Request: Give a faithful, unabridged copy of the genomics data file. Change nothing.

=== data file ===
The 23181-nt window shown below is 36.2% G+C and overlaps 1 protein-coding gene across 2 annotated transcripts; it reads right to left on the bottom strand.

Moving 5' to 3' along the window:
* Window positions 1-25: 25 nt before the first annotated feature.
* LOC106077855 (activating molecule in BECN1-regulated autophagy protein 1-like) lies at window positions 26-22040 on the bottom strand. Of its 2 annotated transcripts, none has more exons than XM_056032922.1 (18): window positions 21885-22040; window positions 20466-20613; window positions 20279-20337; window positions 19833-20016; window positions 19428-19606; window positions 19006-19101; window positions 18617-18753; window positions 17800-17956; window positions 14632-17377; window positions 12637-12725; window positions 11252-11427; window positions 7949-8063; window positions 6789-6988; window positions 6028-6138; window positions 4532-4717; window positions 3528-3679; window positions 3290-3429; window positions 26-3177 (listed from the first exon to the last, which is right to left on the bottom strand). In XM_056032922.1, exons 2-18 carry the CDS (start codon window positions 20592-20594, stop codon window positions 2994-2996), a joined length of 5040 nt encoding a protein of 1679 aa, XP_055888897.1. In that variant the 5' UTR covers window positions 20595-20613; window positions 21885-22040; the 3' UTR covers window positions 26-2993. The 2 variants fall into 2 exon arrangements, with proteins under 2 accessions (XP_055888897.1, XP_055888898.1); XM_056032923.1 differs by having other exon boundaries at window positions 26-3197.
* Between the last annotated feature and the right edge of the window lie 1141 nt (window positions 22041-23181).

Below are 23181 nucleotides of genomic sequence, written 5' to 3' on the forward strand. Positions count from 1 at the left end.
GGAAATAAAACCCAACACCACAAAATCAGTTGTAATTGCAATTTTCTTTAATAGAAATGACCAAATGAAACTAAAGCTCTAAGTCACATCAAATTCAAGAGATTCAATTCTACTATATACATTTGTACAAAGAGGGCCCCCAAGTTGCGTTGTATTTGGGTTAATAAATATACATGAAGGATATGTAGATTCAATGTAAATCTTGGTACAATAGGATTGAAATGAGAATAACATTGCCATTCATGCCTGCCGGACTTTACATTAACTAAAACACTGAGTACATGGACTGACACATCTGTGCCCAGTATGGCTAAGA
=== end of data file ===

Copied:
The 23181-nt window shown below is 36.2% G+C and overlaps 1 protein-coding gene across 2 annotated transcripts; it reads right to left on the bottom strand.

Moving 5' to 3' along the window:
* Window positions 1-25: 25 nt before the first annotated feature.
* LOC106077855 (activating molecule in BECN1-regulated autophagy protein 1-like) lies at window positions 26-22040 on the bottom strand. Of its 2 annotated transcripts, none has more exons than XM_056032922.1 (18): window positions 21885-22040; window positions 20466-20613; window positions 20279-20337; window positions 19833-20016; window positions 19428-19606; window positions 19006-19101; window positions 18617-18753; window positions 17800-17956; window positions 14632-17377; window positions 12637-12725; window positions 11252-11427; window positions 7949-8063; window positions 6789-6988; window positions 6028-6138; window positions 4532-4717; window positions 3528-3679; window positions 3290-3429; window positions 26-3177 (listed from the first exon to the last, which is right to left on the bottom strand). In XM_056032922.1, exons 2-18 carry the CDS (start codon window positions 20592-20594, stop codon window positions 2994-2996), a joined length of 5040 nt encoding a protein of 1679 aa, XP_055888897.1. In that variant the 5' UTR covers window positions 20595-20613; window positions 21885-22040; the 3' UTR covers window positions 26-2993. The 2 variants fall into 2 exon arrangements, with proteins under 2 accessions (XP_055888897.1, XP_055888898.1); XM_056032923.1 differs by having other exon boundaries at window positions 26-3197.
* Between the last annotated feature and the right edge of the window lie 1141 nt (window positions 22041-23181).

Below are 23181 nucleotides of genomic sequence, written 5' to 3' on the forward strand. Positions count from 1 at the left end.
GGAAATAAAACCCAACACCACAAAATCAGTTGTAATTGCAATTTTCTTTAATAGAAATGACCAAATGAAACTAAAGCTCTAAGTCACATCAAATTCAAGAGATTCAATTCTACTATATACATTTGTACAAAGAGGGCCCCCAAGTTGCGTTGTATTTGGGTTAATAAATATACATGAAGGATATGTAGATTCAATGTAAATCTTGGTACAATAGGATTGAAATGAGAATAACATTGCCATTCATGCCTGCCGGACTTTACATTAACTAAAACACTGAGTACATGGACTGACACATCTGTGCCCAGTATGGCTAAGA